This piece was originally published on Kiplinger on March 17, 2023.
Rebalancing your portfolio regularly is one of the basic fundamentals of sound long-term investing. The good news for long-term investors is that if you regularly give to charity, there is a tax-efficient way to rebalance your portfolio — the donor-advised fund.
Why rebalance? Over time, higher-risk assets, like stocks, will dominate a portfolio, leading to higher volatility. Without rebalancing, it is too easy for portfolios to drift significantly from the risk-reward balance that is right for your personal financial goals. But if you rebalance too often, you can hurt your long-term returns with higher trading costs and by triggering expensive capital gains taxes.
Some of the best research to date on how to rebalance a multi-asset portfolio has come from Vanguard, which looked at a wide variety of approaches and thresholds. Their conclusion? Most investors would be better off by rebalancing their portfolios once per year, with a 1% or 2% threshold for variation.
Unfortunately, that research did not take into account the donor-advised fund, one of the most useful and rapidly growing types of tax-advantaged accounts available to investors.
The Problem with Rebalancing and Taxes
Most people follow a relatively simple process for rebalancing their portfolios, and robo-advisors and target-date funds do this automatically for investors. However, one of the fundamental problems with rebalancing is the drag introduced by triggering capital gains taxes.
By definition, rebalancing a portfolio involves selling assets that have outperformed the overall portfolio and buying assets that have underperformed. This makes sense, as the performance year-to-year of various asset classes is unpredictable, and rebalancing forces investors to periodically “buy low and sell high.”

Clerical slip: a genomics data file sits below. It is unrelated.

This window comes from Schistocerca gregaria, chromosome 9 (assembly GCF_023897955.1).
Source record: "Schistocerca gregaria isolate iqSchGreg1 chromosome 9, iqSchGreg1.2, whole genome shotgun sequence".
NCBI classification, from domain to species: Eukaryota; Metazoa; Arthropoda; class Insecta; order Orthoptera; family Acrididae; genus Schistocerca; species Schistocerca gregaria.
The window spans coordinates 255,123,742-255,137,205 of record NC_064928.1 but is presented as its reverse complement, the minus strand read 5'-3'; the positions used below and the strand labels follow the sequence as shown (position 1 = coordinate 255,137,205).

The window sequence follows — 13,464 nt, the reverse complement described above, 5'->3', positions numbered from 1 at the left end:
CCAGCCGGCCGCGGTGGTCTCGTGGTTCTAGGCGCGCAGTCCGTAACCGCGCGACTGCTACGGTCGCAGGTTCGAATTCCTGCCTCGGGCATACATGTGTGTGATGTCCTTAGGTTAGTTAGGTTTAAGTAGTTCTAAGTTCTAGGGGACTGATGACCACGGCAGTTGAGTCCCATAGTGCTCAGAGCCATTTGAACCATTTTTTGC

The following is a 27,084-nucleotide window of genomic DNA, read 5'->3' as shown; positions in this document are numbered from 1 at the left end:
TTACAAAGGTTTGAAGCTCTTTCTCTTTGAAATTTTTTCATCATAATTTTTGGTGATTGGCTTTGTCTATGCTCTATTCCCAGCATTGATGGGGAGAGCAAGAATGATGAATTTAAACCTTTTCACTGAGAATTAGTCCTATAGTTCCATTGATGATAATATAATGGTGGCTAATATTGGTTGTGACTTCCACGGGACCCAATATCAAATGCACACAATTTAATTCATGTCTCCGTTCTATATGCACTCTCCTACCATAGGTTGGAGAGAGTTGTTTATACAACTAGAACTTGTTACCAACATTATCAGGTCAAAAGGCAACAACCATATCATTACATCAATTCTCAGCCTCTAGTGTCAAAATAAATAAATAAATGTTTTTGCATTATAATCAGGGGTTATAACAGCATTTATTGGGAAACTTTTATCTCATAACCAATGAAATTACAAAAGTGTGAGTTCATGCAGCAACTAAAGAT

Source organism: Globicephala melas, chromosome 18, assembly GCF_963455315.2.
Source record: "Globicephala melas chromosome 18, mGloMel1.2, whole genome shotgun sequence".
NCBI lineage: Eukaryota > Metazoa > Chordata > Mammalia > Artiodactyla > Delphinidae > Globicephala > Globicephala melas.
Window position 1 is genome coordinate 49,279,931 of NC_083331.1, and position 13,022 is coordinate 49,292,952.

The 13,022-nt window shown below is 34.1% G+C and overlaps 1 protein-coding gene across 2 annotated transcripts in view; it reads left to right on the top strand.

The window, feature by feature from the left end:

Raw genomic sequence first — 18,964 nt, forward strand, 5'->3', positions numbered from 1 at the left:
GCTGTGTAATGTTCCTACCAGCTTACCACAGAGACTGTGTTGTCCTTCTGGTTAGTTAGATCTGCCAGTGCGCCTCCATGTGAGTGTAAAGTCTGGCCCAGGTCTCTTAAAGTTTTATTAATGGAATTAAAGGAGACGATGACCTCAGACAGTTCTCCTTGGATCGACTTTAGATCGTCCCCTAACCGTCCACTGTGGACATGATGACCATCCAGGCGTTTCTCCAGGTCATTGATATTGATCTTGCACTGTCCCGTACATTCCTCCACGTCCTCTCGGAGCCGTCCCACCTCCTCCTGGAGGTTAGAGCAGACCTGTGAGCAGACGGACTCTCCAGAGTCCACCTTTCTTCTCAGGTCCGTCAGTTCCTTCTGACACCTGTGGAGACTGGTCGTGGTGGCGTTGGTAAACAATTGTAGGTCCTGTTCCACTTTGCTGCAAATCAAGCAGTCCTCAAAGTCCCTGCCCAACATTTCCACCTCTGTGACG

The problem is that selling assets that have outperformed inevitably leads to realizing capital gains, which means capital gains taxes. In a high-tax state like California, that can mean taxes of up to 37.1% on long-term capital gains (20% federal rate + 3.8% Medicare surcharge + 13.3% California rate).
While this issue is not a problem for tax-deferred accounts like 401(k)s or IRAs, it can seriously impact the performance of a taxable brokerage account.
How to Use Charitable Donations to Rebalance
Between 60 million and 70 million households in the United States donate to charity every year. If you are one of those households, there is a better and more tax-efficient way to rebalance your portfolio and support the charities and causes you care deeply about.
In the traditional method, rebalancing a portfolio involves two sets of transactions. First, you sell off the excess amount of the assets that have outperformed the portfolio. Second, you use the cash to purchase shares of the underperforming assets.
But if you regularly give to charity, you can save taxes by changing the first step of this process.
To understand this new method, you need to recognize only two simple insights:
- When you donate stocks, ETFs, or mutual funds that have long-term capital gains, you get the full income tax deduction (up to 30% of your AGI) for the market value of the securities.